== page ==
>> electron beam). Once the electric field has started to accelerate the 
>> ions, this influence becomes smaller. The overall effect is called 
>> predispersion, reflecting that the molecules with different masses 
>> (but the same energy) enter the mass spectrometer with different 
>> probabilities. They are discriminated against by the alpha slit. The 
>> time the ions spend in or near their origin depends on the number of 
>> ions produced. This space charge shields the external field, hence 
>> slower ions spend more time inside the space charge dominated area 
>> and are affected by the magnetic field slightly more.
>> - 4th, and probably most important in daily analysis practice are 
>> ion-molecule reactions in the ion source. These can produce ions with 
>> the same mass but different nature. The best known ion-molecule 
>> reaction is the formation of H3+ in the ion source, when H2+ reacts 
>> with H2 to form H3+ and a hydrogen radical. In general, ion source 
>> chemistry has not been studied very systematically so far, but I deem 
>> it responsible for most linearity effects as well as instrument 
>> drifts (provided it is not due to a poor electronic component). 
>> Typically, H+ is transferred to a neutral molecule, producing m+1 
>> ions that interfere with the minor isotope. The most common reactions 
>> are protonation of CO2 with the proton originating from traces of 
>> H2O+, or ionized organics, mostly generated from pump oil.
>> The points 3 and 4 are the most common sources of non-linearity. They 
>> can be distingished from each other rather easily: Point 3 should 
>> scale with relative mass difference whereas point 4 is a mass 
>> specific isobaric interference. One often has good linearity for the 
>> 46/44 ratio while the 45/44 non-linearity is too large and variable. 
>> This means that the physical ion source conditions are good but that 
>> there still is water or other contaminants interfering.
>> For those who want to learn more, I have given some more insight in 
>> chapter 38 in Pier de Groot's Handbook (WA Brand 
>> <>, 
>> 'Mass Spectrometer Hardware for Analyzing Stable Isotope Ratios', 
>> Chapter 38 in 'Handbook of Stable Isotope Analytical Techniques', ed. 
>> P. deGroot, Elsevier Science ( ISBN: 0-444-51114-8) 2004 ). In 
>> addition, Magnus Wendeberg and I have contributed a chapter to a new 
>> Elsevier encyclopedia (Magnus Wendeberg and Willi A. Brand, “Isotope 
>> ratio mass spectrometry (IRMS) of light elements (C, H, O, N, S): The 
>> principles and characteristics of the IRMS instrument” in 
>> Encyclopedia of Mass Spectrometry Vol 5, ed. Dwight E. Matthews,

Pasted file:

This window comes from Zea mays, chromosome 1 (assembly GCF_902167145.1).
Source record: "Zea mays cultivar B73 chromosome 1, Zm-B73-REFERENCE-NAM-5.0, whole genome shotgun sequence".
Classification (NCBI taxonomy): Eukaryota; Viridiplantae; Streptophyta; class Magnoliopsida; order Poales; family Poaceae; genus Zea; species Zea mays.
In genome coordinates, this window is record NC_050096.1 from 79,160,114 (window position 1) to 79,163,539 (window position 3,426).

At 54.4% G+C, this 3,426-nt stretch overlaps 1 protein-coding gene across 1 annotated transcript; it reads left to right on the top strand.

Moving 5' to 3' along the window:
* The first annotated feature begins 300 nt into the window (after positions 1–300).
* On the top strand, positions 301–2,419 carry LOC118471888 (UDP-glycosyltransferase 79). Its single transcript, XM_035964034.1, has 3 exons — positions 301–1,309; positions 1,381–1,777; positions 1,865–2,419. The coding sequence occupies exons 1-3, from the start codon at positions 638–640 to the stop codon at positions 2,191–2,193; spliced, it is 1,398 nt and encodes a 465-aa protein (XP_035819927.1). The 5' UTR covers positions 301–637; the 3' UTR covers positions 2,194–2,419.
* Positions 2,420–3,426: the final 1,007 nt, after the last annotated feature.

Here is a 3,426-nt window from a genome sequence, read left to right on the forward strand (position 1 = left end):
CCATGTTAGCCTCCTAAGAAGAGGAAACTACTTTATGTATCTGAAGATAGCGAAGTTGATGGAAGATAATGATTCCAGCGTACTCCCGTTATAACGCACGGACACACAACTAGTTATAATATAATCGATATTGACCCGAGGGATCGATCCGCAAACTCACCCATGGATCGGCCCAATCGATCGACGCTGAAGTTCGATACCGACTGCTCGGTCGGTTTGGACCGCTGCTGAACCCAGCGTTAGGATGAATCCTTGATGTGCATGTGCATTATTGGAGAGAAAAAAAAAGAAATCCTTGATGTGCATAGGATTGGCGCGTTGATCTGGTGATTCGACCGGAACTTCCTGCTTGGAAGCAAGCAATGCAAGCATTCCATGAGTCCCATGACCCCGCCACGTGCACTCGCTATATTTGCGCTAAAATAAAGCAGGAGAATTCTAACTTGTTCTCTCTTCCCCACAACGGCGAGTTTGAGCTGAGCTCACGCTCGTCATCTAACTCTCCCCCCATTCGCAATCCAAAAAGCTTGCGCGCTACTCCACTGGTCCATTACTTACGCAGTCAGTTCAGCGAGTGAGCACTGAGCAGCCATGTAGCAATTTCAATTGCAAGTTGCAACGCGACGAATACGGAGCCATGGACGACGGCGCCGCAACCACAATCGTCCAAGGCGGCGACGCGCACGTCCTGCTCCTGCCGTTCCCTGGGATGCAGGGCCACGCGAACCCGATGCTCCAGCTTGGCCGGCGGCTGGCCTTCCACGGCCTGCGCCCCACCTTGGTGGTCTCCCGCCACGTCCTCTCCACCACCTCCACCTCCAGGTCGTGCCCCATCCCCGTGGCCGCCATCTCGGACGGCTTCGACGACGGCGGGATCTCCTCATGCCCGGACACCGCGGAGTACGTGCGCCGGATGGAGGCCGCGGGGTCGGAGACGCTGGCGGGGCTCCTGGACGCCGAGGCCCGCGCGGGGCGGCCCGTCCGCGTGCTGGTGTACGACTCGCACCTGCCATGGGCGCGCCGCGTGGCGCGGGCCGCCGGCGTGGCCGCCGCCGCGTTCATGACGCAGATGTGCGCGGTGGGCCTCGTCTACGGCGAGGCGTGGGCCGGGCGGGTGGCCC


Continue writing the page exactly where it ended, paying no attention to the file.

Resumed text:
>> Elsevier, Amsterdam) which is scheduled to be published in September.
>> Best regards    Willi
>> On 7/24/2010 03:40, Gerard Olack wrote:
>>> Hi Robert-
>>> Changes in pressure in the source?  There is always some source chemistry going on, and more molecules, more chemistry.  No, I've studied this directly-so I hope those who know chime in...but you did ask for any ideas ;)
>>> Take care,
>>> Gerry
>>> Robert Panetta<[log in to unmask]>  wrote:
>>>> Hi,
>>>> On the heels of the discussion launched by Daniel, can anyone explain (or
>>>> provide a good reference) why there is a mass-dependent linearity effect in
>>>> the first place? I was quite surprised to learn a few months back that it is
>>>> not isolated to IRMS: I sat in on a seminar about analyzing isotope-labeled
>>>> compounds by other MS techniques (such as ion trap) and very clearly, the
>>>> enrichment of a compound increased linearly with the amount injected. The
>>>> presenter had no explanation for it and just tossed it as the quirks of mass
>>>> spec, but it's curious that this seems to be a universal trait.
>>>> Any thoughts?
>>>> Thanks!
>>>> Robert
>> -- 
>> .....................................................................
>> Willi A. Brand, Stable Isotope [log in to unmask]
>> Max-Planck-Institute for Biogeochemistry (Beutenberg Campus)
>> Hans-Knoell-Str. 10, 07745 Jena, Germany      Tel: +49-3641-576400
>> P.O.Box 100164,      07701 Jena, Germany      Fax: +49-3641-577400
>> .....................................................................
>> WMO/IAEA Experts Workshop on Observations of Greenhouse Gases and Related Tracers:
>> .....................................................................